Penn State University recently announced $1 million in anti-racism research grants to four student researchers, according to The College Fix.

The Big Ten school announced the grants during an October 13 news release.

The Fix reported that the grants are coming from the university’s Prevention Research Center. Other research interests the campus think tank has tackled are pregnancy outcomes, drunk driving, and Alzheimer’s.

The center allegedly “seeks to address long-standing health inequities through research and implementation of effective programs,” according to Greg Fosco—an associate director of the Research Center.

“With these awards, we are investing in a promising group of scholars and addressing systemic racism in a variety of environments,” Fosco said. “We are excited to see the impact these projects will have,” the associate director of the center noted.

One of the projects will study a parental education program that is “aimed at decreasing systemic racism by promoting antiracist behavior, attitudes, norms and beliefs among parents.”

“After the murder of George Floyd and the subsequent racial unrest, I really wanted to find a way to give back to my community,” Keiana Mayfield, a doctoral student conducting the research, explained in the news release, according to The Fix.

Mayfield did not respond to The Fix on questions pertaining to how much funding she would receive on her project or why she referred to George Floyd’s death as a murder while the court case is still open. The Fix stated: “Last Thursday, a judge dropped one murder charge against Derek Chauvin, one of the four officers involved in the death of Floyd, but one murder charge is still pending against Chauvin.”

The Fix also noted:

Sara Brennen, the center’s spokesperson, did not respond to multiple emailed requests for comment in the past week seeking information on the allocation of the funding, what proposals were not funded and an explanation of Mayfield’s use of the word “murder.”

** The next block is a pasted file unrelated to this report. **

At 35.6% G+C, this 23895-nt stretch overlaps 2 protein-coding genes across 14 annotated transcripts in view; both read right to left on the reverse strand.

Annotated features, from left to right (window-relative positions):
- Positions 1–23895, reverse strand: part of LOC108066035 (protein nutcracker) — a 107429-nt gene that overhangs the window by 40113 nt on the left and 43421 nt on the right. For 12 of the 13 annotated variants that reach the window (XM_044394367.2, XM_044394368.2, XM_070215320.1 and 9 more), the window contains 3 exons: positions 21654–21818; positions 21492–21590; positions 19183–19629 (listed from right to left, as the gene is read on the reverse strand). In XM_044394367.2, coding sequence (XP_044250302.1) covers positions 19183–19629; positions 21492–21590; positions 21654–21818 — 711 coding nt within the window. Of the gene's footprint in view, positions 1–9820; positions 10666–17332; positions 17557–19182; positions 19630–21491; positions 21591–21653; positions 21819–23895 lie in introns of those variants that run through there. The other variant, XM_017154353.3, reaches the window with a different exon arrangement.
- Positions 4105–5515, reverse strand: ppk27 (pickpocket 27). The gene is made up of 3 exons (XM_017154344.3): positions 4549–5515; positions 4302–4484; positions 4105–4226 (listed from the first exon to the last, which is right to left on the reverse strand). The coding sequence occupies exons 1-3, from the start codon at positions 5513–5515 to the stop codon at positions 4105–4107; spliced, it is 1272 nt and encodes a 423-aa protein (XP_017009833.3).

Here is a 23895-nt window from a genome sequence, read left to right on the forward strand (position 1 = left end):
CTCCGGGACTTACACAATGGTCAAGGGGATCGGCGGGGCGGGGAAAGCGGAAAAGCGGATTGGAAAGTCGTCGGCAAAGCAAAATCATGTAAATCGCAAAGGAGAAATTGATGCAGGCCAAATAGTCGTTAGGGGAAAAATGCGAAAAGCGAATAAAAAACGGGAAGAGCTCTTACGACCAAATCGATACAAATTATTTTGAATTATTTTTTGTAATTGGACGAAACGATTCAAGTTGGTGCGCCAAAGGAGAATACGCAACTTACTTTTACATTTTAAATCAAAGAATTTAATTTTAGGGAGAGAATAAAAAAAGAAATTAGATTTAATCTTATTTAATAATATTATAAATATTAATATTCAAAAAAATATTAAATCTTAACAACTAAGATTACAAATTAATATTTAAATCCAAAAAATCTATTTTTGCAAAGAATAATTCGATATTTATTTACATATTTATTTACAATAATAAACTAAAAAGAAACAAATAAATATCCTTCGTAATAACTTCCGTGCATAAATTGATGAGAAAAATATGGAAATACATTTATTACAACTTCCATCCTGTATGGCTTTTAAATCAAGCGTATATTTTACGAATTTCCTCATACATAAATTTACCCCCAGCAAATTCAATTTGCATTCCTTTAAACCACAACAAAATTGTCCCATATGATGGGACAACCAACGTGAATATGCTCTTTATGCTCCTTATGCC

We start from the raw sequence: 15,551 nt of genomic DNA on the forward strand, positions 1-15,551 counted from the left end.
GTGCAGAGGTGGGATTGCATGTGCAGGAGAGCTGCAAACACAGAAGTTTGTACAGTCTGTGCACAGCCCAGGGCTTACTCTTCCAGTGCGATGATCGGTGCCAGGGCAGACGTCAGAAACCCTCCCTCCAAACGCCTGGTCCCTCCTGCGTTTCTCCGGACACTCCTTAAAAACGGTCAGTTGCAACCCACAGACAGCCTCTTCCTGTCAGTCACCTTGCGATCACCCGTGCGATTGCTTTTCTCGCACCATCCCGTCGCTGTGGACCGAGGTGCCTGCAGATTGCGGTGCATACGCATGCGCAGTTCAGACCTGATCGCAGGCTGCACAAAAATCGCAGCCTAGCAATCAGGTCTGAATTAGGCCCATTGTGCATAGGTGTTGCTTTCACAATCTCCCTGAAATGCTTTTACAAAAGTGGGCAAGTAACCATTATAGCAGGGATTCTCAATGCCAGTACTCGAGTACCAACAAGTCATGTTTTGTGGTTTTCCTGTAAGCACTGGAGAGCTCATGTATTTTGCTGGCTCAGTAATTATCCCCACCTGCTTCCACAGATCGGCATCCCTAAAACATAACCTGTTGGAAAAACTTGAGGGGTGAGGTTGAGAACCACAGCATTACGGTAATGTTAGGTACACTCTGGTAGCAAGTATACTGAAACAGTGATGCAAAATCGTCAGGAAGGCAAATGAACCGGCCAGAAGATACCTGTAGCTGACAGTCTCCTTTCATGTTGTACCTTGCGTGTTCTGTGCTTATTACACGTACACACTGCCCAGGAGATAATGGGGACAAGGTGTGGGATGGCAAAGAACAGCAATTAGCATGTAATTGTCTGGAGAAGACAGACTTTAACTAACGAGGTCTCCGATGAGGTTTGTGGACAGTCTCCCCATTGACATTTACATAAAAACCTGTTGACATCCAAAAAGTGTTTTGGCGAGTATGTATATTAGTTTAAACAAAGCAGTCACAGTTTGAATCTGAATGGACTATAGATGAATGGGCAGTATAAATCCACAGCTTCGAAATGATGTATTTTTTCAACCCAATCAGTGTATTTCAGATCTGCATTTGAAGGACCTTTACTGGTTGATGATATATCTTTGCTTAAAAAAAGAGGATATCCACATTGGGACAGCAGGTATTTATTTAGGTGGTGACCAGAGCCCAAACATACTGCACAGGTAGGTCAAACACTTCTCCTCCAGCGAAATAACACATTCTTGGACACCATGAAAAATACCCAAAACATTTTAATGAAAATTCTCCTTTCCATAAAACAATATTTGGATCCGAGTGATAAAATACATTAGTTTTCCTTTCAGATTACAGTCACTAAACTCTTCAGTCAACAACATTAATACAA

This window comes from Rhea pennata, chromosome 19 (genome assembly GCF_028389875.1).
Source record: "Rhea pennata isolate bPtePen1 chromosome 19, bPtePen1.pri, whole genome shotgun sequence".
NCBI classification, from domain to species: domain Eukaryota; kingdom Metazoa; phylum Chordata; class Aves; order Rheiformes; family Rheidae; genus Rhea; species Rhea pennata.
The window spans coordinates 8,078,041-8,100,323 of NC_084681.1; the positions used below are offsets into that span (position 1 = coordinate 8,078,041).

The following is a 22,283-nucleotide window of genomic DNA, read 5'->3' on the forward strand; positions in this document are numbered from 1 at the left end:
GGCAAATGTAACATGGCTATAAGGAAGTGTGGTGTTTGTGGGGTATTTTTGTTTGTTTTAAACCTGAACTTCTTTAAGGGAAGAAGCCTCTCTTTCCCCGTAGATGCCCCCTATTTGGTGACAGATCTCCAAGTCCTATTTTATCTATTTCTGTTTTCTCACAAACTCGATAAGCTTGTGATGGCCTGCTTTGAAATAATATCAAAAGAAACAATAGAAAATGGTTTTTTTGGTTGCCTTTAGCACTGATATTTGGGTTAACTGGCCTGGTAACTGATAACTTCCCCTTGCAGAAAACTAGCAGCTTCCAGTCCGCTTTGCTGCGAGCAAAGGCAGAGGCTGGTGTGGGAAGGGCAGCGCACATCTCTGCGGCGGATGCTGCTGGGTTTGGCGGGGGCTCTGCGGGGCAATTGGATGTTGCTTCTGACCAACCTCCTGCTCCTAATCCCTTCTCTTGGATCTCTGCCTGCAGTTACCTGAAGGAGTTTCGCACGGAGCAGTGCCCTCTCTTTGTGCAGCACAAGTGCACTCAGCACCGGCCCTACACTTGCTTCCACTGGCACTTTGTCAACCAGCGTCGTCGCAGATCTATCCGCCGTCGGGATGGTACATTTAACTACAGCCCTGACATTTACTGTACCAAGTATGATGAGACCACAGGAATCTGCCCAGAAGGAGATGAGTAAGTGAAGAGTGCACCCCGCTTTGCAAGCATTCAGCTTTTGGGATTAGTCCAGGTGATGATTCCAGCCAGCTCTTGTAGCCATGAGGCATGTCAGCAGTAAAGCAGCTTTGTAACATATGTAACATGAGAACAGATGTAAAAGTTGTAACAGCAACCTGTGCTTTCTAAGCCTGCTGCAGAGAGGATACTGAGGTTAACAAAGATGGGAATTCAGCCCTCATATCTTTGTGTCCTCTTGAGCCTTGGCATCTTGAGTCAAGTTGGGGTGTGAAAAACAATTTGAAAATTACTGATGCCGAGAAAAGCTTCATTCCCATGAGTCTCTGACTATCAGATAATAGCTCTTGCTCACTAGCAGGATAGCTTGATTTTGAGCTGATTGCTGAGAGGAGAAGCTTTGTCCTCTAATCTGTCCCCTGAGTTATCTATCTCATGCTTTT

None of the three other researchers could be reached for comment. The Fix emailed graduate student researcher Paulina Rodis twice but did not receive a response.

Rodis’s project will “examine tweets to specifically describe what types of aggression” black and Asian women face according to the news release.

Two of the other researchers, Sarah Zipf and Andrea Layton, could not be reached for comment on the finer details of the research they are conducting. The research center said that Zipf will study “color-evasiveness in online education” to learn how to best “reduce racism experienced by online students.”

Layton’s research is said to focus on institutional racism and mental health, according to the news release.

The anti-racism grants follow a number of other schools who have announced funding for anti-racism projects or centers, often with few details explaining the specifics of their intent.

The Fix reported:

Shippensburg University in Pennsylvania announced a plan in September for a new “Anti-Racism Institute” but did not have any information yet on a budget or metrics.

The University of Michigan announced $260,000 in grants in October for antiracism research, but only one researcher provided information on the amount she received and what she hoped to accomplish.

Hundreds of thousands of dollars flowed to Boston University Professor Ibram Kendi for the antiracism institute he started at American University, but it has yielded few results, according to an investigation by the Washington Free Beacon.

Leave a Reply

Your email address will not be published. Required fields are marked *